Due to technical reasons, we have temporarily removed commenting from our articles. We hope to have this fixed soon. Thank you for your patience. If you are looking to give feedback on our new site, please send it along to feedback@globeandmail.com. If you want to write a letter to the editor, please forward to letters@globeandmail.com.

Welcome to The Globe and Mail’s comment community. This is a space where subscribers can engage with each other and Globe staff. Non-subscribers can read and sort comments but will not be able to engage with them in any way. Click here to subscribe.

If you would like to write a letter to the editor, please forward it to letters@globeandmail.com. Readers can also interact with The Globe on Facebook and Twitter .

Welcome to The Globe and Mail’s comment community. This is a space where subscribers can engage with each other and Globe staff. Non-subscribers can read and sort comments but will not be able to engage with them in any way. Click here to subscribe.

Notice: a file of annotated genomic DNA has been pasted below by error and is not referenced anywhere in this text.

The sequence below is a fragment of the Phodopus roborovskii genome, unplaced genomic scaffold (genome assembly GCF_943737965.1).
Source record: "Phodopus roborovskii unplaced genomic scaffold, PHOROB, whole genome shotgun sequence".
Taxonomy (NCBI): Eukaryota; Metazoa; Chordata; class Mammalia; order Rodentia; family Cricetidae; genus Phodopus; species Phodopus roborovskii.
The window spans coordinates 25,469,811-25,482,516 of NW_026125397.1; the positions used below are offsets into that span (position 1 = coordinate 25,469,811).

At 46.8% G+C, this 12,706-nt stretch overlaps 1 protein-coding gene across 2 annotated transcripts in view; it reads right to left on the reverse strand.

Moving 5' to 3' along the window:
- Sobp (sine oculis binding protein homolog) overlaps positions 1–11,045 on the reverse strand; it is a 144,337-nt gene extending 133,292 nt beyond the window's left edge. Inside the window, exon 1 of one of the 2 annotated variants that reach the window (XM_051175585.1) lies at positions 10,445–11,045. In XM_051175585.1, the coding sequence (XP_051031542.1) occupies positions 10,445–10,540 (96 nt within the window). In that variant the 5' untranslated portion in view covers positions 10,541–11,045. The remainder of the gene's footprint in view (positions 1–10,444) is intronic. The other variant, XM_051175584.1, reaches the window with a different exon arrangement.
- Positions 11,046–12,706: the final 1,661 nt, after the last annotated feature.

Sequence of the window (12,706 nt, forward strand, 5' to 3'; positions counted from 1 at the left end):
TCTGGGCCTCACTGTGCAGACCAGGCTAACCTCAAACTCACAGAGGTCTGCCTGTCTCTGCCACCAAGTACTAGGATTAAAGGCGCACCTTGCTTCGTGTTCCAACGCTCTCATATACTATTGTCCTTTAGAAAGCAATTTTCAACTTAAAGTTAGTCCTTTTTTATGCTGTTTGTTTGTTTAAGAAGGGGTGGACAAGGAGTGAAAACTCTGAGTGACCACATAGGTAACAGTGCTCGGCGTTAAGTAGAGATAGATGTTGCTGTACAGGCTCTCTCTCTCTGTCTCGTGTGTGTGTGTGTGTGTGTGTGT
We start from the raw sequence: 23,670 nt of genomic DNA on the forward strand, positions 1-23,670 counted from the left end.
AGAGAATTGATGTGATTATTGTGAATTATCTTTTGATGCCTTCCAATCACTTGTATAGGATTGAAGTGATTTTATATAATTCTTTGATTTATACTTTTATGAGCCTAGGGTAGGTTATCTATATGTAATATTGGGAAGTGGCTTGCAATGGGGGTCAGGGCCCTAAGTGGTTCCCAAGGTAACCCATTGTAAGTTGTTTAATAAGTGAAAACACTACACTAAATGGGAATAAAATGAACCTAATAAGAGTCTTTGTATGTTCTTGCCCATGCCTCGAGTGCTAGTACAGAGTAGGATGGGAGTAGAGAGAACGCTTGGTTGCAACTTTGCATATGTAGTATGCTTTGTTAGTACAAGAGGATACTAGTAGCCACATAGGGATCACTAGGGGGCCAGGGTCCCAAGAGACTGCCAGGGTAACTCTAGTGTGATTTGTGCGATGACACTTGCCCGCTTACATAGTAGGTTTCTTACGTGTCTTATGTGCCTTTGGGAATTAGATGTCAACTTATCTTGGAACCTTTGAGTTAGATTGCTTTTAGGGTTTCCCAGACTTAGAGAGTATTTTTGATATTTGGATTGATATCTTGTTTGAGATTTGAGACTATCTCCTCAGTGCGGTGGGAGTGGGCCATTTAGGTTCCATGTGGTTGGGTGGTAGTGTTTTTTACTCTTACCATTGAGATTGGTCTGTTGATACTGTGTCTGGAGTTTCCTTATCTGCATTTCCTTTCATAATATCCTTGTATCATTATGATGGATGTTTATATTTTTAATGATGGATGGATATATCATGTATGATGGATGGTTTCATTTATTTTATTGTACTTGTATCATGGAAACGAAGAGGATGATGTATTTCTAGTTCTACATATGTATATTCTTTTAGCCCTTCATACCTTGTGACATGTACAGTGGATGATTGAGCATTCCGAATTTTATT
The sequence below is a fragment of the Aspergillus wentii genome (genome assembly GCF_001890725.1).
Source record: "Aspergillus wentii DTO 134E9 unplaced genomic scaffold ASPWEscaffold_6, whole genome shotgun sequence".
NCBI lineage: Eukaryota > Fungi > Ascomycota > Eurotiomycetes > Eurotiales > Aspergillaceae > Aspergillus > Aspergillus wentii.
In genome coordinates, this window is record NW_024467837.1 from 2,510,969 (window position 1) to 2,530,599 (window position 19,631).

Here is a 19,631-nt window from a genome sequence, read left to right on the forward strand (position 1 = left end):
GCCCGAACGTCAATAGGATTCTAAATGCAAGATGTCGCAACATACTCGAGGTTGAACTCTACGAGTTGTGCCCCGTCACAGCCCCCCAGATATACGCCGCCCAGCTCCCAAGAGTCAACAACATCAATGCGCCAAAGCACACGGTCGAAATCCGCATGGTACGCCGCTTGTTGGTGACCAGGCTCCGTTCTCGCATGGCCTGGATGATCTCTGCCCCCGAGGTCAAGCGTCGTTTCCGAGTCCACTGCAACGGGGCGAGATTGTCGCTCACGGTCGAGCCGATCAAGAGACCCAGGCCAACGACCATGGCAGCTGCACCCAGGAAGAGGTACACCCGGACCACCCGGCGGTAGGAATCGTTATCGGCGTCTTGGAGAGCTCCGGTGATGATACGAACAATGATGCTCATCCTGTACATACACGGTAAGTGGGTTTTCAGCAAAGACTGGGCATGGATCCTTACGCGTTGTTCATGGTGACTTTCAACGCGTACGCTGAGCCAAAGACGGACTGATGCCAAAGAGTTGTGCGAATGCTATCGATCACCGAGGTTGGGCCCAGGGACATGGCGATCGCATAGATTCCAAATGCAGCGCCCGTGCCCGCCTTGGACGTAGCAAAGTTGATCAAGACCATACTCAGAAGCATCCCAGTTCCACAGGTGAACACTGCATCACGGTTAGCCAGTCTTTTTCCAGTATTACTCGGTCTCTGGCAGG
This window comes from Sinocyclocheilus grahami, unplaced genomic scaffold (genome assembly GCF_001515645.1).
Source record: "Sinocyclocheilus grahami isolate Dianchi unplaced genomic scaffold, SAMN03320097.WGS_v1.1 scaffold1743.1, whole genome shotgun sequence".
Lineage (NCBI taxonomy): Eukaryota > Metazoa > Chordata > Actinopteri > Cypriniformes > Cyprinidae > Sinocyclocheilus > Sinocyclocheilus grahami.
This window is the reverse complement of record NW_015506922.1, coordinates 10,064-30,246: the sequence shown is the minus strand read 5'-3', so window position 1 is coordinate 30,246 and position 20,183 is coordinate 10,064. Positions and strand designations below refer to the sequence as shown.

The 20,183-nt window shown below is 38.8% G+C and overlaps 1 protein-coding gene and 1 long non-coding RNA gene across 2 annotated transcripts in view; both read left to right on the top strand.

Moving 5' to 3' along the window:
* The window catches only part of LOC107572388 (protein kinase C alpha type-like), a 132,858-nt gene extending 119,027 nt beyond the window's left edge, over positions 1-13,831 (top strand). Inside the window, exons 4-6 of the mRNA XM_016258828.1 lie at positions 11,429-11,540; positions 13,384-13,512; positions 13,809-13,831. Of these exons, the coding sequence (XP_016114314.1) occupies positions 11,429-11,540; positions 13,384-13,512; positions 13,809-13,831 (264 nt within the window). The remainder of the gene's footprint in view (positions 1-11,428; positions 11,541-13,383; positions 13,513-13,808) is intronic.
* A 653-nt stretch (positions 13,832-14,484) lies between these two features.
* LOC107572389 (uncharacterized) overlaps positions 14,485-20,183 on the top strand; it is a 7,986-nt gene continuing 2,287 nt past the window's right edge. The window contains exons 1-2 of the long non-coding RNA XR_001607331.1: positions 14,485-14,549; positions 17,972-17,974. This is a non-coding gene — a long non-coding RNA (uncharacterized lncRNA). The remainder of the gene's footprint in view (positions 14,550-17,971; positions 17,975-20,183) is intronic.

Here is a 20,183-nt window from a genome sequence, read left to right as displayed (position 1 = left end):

If you would like to write a letter to the editor, please forward it to letters@globeandmail.com. Readers can also interact with The Globe on Facebook and Twitter .

Welcome to The Globe and Mail’s comment community. This is a space where subscribers can engage with each other and Globe staff.

We aim to create a safe and valuable space for discussion and debate. That means:

  • Treat others as you wish to be treated
  • Criticize ideas, not people
  • Stay on topic
  • Avoid the use of toxic and offensive language
  • Flag bad behaviour

Comments that violate our community guidelines will be removed.

Read our community guidelines here

Discussion loading ...

Cannabis pro newsletter